If we manage to master our own language, we must still make space for theirs. We must listen. Sharply and intently, whilst providing our patients with enough verbal and non-verbal cues to make them feel that we are more than just physically in the room with them – our full attention is also theirs. These points might seem obvious, but they are also the all too usual culprits of dissatisfaction with medical care. Case in point: in the UK, two of the three most common complaints to the General Medical Council are problems with communication, and a perceived lack of respect for the patient (Abdelrahman & Abdelmageed, 2017) – in which communication surely also plays a part.
So, beyond the complexities of cell biology or learning to draw arterial blood as painlessly as possible, medical education must also instil in us the humble skills of speaking and hearing. Skills that exist in the service of preserving humanity in the endeavour of medicine, as it otherwise reaches ever higher into numbers and knowledge, compounds and cures. As medical students, we should advocate and ask for this kind of education, and – I believe – do all that we can to keep alive the love and respect for humankind that brought us into this profession in the first instance. The shield of science is sturdy, but on either side of it are ultimately two human beings working towards a simple, honourable goal: being well.
Finally, I suggest that as healthcare students, we can and should also use literature to help in the task of teaching us to see with the eyes of another. Literary texts can be rich resources in training us to engage with and begin to create some semblance of an understanding of the experiences, pain and suffering of others. In the written word we have access to the patients of history, primed and ready to support us before we meet our own in the clinic. And if medicine, as I believe it does, begins with storytelling, where better than in stories already written to find a significant part of our education? Even if not on the curriculum, works of literature stand to make us kinder, better doctors.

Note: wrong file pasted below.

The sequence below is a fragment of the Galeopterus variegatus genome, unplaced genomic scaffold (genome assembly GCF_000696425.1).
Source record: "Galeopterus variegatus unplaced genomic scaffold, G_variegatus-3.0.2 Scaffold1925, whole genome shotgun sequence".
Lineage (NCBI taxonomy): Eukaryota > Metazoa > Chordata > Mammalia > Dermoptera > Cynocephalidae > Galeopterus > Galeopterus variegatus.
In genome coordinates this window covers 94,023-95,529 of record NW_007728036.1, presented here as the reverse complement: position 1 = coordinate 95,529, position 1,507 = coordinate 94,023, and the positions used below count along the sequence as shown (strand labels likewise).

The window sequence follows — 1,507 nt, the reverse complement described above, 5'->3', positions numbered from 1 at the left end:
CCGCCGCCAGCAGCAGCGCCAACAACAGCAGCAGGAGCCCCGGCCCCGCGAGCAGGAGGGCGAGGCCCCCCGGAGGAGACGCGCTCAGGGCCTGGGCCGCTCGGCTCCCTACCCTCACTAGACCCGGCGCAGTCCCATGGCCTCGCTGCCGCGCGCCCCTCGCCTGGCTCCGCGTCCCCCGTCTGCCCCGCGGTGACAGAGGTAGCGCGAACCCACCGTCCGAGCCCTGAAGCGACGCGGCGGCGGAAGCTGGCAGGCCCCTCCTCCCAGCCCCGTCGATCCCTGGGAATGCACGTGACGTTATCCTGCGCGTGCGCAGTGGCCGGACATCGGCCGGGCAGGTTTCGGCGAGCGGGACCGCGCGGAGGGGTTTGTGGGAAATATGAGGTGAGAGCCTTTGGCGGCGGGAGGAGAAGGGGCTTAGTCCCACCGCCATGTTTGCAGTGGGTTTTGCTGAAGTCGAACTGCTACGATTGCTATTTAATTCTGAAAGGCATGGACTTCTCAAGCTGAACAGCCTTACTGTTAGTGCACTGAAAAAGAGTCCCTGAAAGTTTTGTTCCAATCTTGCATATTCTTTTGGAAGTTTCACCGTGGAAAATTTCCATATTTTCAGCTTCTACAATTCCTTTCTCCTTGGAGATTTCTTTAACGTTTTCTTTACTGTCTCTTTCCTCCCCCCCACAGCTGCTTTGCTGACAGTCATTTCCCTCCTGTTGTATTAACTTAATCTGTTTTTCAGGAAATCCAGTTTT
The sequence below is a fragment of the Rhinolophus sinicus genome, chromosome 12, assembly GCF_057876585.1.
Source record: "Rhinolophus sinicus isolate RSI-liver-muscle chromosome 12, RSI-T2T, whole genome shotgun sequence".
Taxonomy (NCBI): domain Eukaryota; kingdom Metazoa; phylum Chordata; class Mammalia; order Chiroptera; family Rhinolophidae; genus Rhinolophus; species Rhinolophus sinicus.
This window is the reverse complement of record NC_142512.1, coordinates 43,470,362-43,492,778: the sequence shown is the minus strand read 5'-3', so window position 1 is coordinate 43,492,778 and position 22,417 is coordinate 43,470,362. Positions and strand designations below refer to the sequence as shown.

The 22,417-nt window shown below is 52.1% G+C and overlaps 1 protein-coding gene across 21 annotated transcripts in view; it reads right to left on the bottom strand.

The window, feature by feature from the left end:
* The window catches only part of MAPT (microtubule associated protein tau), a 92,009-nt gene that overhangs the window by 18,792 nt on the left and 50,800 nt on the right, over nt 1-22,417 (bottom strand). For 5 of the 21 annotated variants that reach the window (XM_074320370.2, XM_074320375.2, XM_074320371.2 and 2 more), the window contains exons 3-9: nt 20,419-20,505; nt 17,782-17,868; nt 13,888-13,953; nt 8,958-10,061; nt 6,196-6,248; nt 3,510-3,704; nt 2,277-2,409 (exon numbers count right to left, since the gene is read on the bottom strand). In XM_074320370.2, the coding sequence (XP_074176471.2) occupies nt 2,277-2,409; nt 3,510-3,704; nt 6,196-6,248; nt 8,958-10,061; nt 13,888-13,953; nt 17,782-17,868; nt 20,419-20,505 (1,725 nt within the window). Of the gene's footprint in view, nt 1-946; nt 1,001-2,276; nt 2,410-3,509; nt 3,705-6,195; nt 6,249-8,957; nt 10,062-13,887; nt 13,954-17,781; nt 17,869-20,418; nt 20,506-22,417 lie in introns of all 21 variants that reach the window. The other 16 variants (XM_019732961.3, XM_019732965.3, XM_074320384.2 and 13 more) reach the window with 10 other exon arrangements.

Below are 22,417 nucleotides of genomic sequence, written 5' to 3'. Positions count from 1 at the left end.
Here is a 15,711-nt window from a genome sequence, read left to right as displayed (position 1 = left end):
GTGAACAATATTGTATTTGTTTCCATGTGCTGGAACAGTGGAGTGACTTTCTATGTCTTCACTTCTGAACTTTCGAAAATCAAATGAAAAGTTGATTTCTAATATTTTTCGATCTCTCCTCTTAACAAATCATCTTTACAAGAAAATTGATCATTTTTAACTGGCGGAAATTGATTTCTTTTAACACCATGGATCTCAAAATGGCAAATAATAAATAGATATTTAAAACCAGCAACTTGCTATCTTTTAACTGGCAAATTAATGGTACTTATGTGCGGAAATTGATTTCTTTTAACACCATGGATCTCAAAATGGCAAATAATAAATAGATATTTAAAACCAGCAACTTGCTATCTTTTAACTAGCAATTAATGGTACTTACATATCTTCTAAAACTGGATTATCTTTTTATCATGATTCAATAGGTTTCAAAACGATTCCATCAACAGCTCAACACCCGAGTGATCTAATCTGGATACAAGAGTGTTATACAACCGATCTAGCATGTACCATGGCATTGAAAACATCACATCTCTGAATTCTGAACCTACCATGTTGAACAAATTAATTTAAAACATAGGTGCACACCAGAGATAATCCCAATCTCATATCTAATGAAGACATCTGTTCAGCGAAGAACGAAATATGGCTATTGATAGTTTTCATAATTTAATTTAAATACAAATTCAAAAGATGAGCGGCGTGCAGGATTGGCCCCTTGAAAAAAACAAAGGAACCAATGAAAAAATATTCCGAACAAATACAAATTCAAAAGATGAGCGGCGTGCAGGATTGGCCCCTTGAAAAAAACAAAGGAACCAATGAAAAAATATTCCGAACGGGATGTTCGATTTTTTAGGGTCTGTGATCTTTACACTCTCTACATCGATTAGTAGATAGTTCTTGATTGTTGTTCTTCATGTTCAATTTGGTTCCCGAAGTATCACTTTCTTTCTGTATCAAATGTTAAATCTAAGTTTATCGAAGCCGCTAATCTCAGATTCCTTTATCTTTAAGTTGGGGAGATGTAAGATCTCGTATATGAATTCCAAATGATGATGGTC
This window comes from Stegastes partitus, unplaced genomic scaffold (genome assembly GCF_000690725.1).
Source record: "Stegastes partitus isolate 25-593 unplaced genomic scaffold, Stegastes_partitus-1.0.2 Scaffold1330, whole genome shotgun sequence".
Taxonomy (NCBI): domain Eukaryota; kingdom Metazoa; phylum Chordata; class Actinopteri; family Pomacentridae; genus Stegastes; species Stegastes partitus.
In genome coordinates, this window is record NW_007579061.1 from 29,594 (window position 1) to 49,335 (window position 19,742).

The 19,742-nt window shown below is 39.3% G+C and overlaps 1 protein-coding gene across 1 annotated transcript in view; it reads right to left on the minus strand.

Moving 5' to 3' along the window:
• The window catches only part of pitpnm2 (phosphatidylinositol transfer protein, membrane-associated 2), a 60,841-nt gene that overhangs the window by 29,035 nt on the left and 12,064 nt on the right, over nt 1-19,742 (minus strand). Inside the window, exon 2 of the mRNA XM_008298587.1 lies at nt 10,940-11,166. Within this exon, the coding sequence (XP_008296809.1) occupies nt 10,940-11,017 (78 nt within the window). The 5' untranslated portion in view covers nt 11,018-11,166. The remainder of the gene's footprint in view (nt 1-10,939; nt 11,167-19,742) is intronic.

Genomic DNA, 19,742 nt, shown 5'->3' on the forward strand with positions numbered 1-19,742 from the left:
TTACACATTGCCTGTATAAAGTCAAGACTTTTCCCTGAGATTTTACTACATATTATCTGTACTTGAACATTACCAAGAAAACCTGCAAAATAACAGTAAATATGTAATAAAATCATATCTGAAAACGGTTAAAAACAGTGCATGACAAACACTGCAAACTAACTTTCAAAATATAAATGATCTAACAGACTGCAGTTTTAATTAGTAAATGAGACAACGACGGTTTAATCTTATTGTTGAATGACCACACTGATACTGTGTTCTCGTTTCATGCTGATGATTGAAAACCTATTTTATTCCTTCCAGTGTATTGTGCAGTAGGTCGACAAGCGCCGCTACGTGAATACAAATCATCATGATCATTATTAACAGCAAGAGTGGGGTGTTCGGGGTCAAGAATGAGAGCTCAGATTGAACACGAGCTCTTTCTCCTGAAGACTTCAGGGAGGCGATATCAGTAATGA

P.S., I could not end this blog without a short list of books to recommend. So here it is:
The Death of Ivan Ilyich by Leo Tolstoy
John Keats on depression in Selected Letters
The Plague by Albert Camus
Illness as Metaphor by Susan Sontag
How We Die by Sherwin Nuland
When Breath Becomes Air by Paul Kalanithi
The Soul of Care by Arthur Kleinman
Abdelrahman, W., & Abdelmageed, A. (2017). Understanding patient complaints. BMJ, 356, j452. https://doi.org/10.1136/bmj.j452
Charon, R. (2000). Literature and Medicine: Origins and Destinies. Academic Medicine, 75(1), 23–27.
Flores, G., Laws, M. B., Mayo, S. J., Zuckerman, B., Abreu, M., Medina, L., & Hardt, E. J. (2003). Errors in medical interpretation and their potential clinical consequences in pediatric encounters. Pediatrics, 111(1), 6–14. https://doi.org/10.1542/peds.111.1.6
Mulrooney Eldred, S. With Scarce Access To Interpreters, Immigrants Struggle To Understand Doctors’ Orders. (2018). NPR.Org. Retrieved 5 July 2021, from https://www.npr.org/sections/health-shots/2018/08/15/638913165/with-scarce-access-to-medical-interpreters-immigrant-patients-struggle-to-unders
Nuland, S. B. (1994). How we die: Reflections on life’s final chapter.
Sacks, O. (2010). The mind’s eye.